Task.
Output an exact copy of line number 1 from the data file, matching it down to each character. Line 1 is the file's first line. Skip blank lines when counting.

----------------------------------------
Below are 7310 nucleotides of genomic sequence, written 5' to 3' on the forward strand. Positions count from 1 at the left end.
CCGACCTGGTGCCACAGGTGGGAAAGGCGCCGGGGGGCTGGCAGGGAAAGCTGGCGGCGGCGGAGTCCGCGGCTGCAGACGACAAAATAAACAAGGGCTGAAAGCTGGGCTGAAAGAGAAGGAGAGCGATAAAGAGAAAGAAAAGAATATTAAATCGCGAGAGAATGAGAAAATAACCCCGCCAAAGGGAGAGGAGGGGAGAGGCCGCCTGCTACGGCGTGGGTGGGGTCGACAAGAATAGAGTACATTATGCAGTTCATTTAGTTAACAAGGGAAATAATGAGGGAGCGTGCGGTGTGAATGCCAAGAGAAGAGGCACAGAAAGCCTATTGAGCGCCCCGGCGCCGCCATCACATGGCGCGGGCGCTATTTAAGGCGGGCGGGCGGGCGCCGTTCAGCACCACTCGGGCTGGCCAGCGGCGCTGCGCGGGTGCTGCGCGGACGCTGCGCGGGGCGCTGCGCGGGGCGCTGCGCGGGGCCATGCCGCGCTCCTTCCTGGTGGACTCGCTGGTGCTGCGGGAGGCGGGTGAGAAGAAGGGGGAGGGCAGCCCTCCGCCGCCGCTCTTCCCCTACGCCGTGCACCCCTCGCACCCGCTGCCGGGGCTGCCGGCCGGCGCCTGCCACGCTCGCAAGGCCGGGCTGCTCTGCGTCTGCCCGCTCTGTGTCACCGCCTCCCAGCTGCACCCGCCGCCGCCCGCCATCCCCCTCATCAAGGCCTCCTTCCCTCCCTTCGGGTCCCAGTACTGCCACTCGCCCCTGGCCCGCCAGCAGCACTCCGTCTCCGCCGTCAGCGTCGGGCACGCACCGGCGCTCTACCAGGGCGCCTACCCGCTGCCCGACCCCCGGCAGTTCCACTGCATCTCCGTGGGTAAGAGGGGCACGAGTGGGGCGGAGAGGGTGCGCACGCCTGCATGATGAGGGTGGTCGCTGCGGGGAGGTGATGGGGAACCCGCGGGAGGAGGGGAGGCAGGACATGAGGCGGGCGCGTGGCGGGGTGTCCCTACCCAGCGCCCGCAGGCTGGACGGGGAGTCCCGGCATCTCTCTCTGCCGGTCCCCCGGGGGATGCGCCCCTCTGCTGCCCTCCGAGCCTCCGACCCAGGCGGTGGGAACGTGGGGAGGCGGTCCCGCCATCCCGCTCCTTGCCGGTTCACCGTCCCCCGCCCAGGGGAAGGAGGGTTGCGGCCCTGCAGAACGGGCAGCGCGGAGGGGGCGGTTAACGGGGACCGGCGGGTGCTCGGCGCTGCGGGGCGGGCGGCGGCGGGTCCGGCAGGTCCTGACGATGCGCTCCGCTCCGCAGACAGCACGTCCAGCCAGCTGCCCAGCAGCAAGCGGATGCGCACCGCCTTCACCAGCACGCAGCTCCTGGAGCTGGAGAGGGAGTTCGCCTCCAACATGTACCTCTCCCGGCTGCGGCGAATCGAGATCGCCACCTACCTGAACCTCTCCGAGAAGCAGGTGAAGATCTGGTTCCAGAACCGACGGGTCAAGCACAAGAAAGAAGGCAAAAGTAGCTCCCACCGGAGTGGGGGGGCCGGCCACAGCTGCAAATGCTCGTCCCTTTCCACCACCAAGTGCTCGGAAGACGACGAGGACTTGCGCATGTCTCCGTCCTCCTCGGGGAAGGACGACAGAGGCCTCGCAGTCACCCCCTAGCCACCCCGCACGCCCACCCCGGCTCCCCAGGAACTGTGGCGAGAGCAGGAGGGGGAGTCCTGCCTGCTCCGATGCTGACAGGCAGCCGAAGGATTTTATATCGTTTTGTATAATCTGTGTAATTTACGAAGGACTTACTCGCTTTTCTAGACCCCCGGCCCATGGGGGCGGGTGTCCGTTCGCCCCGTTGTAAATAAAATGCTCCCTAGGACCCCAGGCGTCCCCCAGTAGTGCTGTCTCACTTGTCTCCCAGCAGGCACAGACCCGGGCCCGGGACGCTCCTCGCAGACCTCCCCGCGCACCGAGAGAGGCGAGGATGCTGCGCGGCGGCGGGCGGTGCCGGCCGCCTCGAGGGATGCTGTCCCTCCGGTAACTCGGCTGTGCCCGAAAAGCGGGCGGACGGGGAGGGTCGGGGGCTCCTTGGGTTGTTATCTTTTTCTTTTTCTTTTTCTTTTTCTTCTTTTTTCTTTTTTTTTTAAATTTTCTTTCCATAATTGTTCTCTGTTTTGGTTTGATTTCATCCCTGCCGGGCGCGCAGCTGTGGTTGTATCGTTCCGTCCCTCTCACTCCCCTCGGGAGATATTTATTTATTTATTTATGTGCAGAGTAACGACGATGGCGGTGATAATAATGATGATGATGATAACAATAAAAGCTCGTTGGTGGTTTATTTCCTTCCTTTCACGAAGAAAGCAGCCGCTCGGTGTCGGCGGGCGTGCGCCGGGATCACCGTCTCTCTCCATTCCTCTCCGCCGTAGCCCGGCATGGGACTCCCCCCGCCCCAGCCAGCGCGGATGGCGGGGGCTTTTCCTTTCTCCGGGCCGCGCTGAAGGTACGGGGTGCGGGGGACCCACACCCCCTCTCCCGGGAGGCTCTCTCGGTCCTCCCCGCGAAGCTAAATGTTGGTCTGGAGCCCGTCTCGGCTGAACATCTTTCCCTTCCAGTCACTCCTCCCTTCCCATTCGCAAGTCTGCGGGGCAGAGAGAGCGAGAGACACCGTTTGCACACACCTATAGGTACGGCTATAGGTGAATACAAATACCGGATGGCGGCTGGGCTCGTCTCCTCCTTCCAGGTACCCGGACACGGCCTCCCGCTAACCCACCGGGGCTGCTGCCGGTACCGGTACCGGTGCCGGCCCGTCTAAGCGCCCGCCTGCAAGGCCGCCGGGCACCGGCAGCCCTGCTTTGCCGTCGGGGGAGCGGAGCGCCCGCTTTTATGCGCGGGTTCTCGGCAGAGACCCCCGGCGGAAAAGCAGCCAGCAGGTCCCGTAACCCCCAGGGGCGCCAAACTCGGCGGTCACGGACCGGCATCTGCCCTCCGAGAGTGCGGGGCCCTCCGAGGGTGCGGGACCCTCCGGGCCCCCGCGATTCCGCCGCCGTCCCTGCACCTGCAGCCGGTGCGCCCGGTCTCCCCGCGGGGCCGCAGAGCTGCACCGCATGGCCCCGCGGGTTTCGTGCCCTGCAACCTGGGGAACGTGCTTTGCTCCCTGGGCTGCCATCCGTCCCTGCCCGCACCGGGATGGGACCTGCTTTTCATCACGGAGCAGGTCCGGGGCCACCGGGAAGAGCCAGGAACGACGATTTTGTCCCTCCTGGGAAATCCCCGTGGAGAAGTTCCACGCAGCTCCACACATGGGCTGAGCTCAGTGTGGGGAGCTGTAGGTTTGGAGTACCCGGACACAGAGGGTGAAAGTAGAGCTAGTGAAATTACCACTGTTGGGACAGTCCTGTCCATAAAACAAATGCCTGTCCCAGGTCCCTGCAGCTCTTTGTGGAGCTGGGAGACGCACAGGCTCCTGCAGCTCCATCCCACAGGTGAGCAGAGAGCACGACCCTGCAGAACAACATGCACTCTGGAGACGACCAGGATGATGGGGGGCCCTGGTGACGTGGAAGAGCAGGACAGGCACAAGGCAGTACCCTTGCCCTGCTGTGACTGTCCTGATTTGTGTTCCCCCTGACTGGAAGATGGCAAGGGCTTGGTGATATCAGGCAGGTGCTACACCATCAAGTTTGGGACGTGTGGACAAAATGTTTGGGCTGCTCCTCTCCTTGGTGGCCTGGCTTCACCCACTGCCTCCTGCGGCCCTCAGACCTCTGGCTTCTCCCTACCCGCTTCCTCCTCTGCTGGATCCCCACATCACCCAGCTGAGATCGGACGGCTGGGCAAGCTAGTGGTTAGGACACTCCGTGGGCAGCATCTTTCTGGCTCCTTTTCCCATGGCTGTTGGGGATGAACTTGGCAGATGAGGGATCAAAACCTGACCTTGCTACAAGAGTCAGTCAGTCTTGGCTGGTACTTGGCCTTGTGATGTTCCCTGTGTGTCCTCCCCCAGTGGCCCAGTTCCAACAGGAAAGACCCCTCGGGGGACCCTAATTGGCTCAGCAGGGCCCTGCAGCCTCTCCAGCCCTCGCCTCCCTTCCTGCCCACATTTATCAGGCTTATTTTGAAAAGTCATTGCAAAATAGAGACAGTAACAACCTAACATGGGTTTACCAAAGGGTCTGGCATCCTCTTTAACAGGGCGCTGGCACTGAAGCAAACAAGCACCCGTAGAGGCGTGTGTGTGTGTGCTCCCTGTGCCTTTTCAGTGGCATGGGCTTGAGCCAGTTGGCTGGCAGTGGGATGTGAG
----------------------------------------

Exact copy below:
Below are 7310 nucleotides of genomic sequence, written 5' to 3' on the forward strand. Positions count from 1 at the left end.